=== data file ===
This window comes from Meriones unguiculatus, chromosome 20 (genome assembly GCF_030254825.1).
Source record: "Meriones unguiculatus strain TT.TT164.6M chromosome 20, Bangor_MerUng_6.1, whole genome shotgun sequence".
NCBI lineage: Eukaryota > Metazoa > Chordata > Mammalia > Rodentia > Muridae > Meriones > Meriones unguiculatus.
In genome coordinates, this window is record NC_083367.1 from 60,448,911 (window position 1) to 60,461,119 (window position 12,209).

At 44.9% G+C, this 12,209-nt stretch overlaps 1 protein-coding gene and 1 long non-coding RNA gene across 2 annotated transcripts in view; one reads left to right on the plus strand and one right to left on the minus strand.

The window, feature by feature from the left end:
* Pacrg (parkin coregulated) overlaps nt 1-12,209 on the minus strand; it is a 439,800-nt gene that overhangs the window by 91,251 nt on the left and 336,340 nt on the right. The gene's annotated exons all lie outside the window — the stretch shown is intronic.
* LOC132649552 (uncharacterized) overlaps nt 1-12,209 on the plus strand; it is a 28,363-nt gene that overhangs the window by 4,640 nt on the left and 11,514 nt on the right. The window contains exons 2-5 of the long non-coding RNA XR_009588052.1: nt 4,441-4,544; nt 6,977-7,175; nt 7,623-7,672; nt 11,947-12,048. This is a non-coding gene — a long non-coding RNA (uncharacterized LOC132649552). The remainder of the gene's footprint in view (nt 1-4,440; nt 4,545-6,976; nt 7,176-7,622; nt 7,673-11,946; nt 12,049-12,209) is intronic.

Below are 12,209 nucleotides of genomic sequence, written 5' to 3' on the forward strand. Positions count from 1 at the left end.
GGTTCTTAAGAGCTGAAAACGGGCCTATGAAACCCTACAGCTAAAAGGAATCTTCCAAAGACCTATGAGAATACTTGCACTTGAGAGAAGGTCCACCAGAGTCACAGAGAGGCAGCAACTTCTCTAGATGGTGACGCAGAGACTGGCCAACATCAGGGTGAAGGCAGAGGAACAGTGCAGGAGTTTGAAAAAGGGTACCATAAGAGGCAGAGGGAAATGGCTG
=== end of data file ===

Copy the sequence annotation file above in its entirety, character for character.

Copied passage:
This window comes from Meriones unguiculatus, chromosome 20 (genome assembly GCF_030254825.1).
Source record: "Meriones unguiculatus strain TT.TT164.6M chromosome 20, Bangor_MerUng_6.1, whole genome shotgun sequence".
NCBI lineage: Eukaryota > Metazoa > Chordata > Mammalia > Rodentia > Muridae > Meriones > Meriones unguiculatus.
In genome coordinates, this window is record NC_083367.1 from 60,448,911 (window position 1) to 60,461,119 (window position 12,209).

At 44.9% G+C, this 12,209-nt stretch overlaps 1 protein-coding gene and 1 long non-coding RNA gene across 2 annotated transcripts in view; one reads left to right on the plus strand and one right to left on the minus strand.

The window, feature by feature from the left end:
* Pacrg (parkin coregulated) overlaps nt 1-12,209 on the minus strand; it is a 439,800-nt gene that overhangs the window by 91,251 nt on the left and 336,340 nt on the right. The gene's annotated exons all lie outside the window — the stretch shown is intronic.
* LOC132649552 (uncharacterized) overlaps nt 1-12,209 on the plus strand; it is a 28,363-nt gene that overhangs the window by 4,640 nt on the left and 11,514 nt on the right. The window contains exons 2-5 of the long non-coding RNA XR_009588052.1: nt 4,441-4,544; nt 6,977-7,175; nt 7,623-7,672; nt 11,947-12,048. This is a non-coding gene — a long non-coding RNA (uncharacterized LOC132649552). The remainder of the gene's footprint in view (nt 1-4,440; nt 4,545-6,976; nt 7,176-7,622; nt 7,673-11,946; nt 12,049-12,209) is intronic.

Below are 12,209 nucleotides of genomic sequence, written 5' to 3' on the forward strand. Positions count from 1 at the left end.
GGTTCTTAAGAGCTGAAAACGGGCCTATGAAACCCTACAGCTAAAAGGAATCTTCCAAAGACCTATGAGAATACTTGCACTTGAGAGAAGGTCCACCAGAGTCACAGAGAGGCAGCAACTTCTCTAGATGGTGACGCAGAGACTGGCCAACATCAGGGTGAAGGCAGAGGAACAGTGCAGGAGTTTGAAAAAGGGTACCATAAGAGGCAGAGGGAAATGGCTG